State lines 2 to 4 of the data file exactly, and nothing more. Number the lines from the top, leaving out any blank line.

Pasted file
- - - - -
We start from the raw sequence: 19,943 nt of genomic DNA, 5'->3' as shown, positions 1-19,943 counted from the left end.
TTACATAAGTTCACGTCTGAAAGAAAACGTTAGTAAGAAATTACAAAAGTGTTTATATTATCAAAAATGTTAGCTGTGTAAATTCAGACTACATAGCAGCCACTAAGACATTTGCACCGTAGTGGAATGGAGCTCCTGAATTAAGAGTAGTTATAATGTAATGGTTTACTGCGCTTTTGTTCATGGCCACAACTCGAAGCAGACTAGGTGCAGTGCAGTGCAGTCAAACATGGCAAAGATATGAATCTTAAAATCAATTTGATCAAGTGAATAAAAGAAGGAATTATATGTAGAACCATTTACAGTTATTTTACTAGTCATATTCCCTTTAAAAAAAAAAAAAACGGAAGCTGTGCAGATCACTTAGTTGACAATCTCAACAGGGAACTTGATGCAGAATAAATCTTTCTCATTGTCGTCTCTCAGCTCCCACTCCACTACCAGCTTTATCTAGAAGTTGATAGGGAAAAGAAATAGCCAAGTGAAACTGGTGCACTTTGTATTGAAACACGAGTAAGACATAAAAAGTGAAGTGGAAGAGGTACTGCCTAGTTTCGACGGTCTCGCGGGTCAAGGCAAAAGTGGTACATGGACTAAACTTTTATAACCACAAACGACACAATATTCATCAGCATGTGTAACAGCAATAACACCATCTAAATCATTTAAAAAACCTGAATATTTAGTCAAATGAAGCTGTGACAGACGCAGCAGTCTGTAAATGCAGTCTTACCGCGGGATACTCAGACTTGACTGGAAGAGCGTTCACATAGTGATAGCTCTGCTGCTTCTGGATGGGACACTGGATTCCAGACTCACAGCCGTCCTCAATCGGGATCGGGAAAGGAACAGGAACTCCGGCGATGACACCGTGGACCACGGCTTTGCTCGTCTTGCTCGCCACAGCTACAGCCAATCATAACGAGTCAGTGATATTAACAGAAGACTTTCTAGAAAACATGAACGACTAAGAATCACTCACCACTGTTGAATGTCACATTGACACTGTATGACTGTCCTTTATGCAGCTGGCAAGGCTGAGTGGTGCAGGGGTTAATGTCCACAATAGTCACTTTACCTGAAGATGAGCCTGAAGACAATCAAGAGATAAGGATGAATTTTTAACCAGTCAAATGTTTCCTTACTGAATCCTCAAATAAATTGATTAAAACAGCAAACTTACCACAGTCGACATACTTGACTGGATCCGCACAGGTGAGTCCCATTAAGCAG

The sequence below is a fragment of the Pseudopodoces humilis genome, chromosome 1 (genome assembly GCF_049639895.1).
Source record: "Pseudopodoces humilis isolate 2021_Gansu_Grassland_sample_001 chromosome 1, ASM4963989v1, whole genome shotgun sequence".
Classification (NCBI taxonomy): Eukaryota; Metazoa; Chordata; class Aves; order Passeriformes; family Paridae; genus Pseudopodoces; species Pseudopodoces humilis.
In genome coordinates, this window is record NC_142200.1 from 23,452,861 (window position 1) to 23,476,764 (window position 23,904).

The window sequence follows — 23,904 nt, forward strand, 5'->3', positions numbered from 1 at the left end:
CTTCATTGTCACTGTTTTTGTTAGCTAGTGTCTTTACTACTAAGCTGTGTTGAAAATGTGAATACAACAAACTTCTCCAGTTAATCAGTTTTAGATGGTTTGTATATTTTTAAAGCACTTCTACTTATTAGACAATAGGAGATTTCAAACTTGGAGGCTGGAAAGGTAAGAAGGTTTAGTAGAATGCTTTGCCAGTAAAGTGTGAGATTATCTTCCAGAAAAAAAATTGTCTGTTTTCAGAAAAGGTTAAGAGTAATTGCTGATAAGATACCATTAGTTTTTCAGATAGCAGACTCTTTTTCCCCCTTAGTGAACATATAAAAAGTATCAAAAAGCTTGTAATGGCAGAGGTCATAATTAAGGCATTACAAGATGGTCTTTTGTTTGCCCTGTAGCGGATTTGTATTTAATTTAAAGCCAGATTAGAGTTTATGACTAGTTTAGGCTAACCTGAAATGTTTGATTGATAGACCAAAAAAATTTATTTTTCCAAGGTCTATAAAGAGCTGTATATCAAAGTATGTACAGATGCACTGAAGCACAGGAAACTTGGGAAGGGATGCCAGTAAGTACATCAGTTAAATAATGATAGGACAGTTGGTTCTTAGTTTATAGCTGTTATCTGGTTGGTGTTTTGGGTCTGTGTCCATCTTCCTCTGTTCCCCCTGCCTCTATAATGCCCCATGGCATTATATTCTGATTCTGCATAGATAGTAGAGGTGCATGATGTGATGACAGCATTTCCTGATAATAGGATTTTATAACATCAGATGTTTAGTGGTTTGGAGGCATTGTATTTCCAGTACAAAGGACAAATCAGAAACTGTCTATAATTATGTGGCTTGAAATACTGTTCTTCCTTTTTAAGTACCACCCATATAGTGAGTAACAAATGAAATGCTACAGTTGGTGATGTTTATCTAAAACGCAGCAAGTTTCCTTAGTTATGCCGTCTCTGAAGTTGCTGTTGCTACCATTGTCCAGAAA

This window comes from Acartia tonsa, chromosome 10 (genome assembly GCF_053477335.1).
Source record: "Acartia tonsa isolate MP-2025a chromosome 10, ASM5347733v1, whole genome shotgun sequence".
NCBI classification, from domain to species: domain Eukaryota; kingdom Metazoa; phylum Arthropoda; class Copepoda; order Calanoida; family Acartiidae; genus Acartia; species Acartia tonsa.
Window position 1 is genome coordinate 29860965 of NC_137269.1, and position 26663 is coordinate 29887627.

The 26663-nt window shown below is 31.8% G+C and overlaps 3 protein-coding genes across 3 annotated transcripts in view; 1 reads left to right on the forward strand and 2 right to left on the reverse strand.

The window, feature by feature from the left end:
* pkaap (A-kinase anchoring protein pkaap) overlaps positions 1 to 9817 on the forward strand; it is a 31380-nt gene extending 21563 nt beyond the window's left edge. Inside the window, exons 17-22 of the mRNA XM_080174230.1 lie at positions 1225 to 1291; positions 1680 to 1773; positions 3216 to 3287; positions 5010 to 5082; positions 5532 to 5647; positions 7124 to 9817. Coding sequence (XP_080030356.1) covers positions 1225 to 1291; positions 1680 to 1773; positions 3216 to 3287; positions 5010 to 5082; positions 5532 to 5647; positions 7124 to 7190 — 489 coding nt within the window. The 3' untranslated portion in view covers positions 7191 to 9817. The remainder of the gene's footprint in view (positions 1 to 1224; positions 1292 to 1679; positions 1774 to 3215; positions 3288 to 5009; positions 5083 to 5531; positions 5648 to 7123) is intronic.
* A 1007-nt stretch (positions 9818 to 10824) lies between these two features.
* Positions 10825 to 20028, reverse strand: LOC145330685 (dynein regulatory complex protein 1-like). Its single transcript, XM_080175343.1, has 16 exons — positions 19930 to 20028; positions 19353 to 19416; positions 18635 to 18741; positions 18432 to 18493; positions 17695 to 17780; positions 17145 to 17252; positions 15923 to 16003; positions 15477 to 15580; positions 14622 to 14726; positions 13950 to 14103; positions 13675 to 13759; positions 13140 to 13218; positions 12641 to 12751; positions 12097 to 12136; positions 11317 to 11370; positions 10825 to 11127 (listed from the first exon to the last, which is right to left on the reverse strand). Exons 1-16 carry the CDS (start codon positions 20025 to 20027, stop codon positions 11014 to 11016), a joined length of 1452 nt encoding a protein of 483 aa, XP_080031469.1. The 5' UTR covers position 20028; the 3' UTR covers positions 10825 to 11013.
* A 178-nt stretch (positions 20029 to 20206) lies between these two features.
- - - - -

TTACATAAGTTCACGTCTGAAAGAAAACGTTAGTAAGAAATTACAAAAGTGTTTATATTATCAAAAATGTTAGCTGTGTAAATTCAGACTACATAGCAGCCACTAAGACATTTGCACCGTAGTGGAATGGAGCTCCTGAATTAAGAGTAGTTATAATGTAATGGTTTACTGCGCTTTTGTTCATGGCCACAACTCGAAGCAGACTAGGTGCAGTGCAGTGCAGTCAAACATGGCAAAGATATGAATCTTAAAATCAATTTGATCAAGTGAATAAAAGAAGGAATTATATGTAGAACCATTTACAGTTATTTTACTAGTCATATTCCCTTTAAAAAAAAAAAAAACGGAAGCTGTGCAGATCACTTAGTTGACAATCTCAACAGGGAACTTGATGCAGAATAAATCTTTCTCATTGTCGTCTCTCAGCTCCCACTCCACTACCAGCTTTATCTAGAAGTTGATAGGGAAAAGAAATAGCCAAGTGAAACTGGTGCACTTTGTATTGAAACACGAGTAAGACATAAAAAGTGAAGTGGAAGAGGTACTGCCTAGTTTCGACGGTCTCGCGGGTCAAGGCAAAAGTGGTACATGGACTAAACTTTTATAACCACAAACGACACAATATTCATCAGCATGTGTAACAGCAATAACACCATCTAAATCATTTAAAAAACCTGAATATTTAGTCAAATGAAGCTGTGACAGACGCAGCAGTCTGTAAATGCAGTCTTACCGCGGGATACTCAGACTTGACTGGAAGAGCGTTCACATAGTGATAGCTCTGCTGCTTCTGGATGGGACACTGGATTCCAGACTCACAGCCGTCCTCAATCGGGATCGGGAAAGGAACAGGAACTCCGGCGATGACACCGTGGACCACGGCTTTGCTCGTCTTGCTCGCCACAGCTACAGCCAATCATAACGAGTCAGTGATATTAACAGAAGACTTTCTAGAAAACATGAACGACTAAGAATCACTCACCACTGTTGAATGTCACATTGACACTGTATGACTGTCCTTTATGCAGCTGGCAAGGCTGAGTGGTGCAGGGGTTAATGTCCACAATAGTCACTTTACCTGAAGATGAGCCTGAAGACAATCAAGAGATAAGGATGAATTTTTAACCAGTCAAATGTTTCCTTACTGAATCCTCAAATAAATTGATTAAAACAGCAAACTTACCACAGTCGACATACTTGACTGGATCCGCACAGGTGAGTCCCATTAAGCAG

The sequence below is a fragment of the Pseudopodoces humilis genome, chromosome 1 (genome assembly GCF_049639895.1).
Source record: "Pseudopodoces humilis isolate 2021_Gansu_Grassland_sample_001 chromosome 1, ASM4963989v1, whole genome shotgun sequence".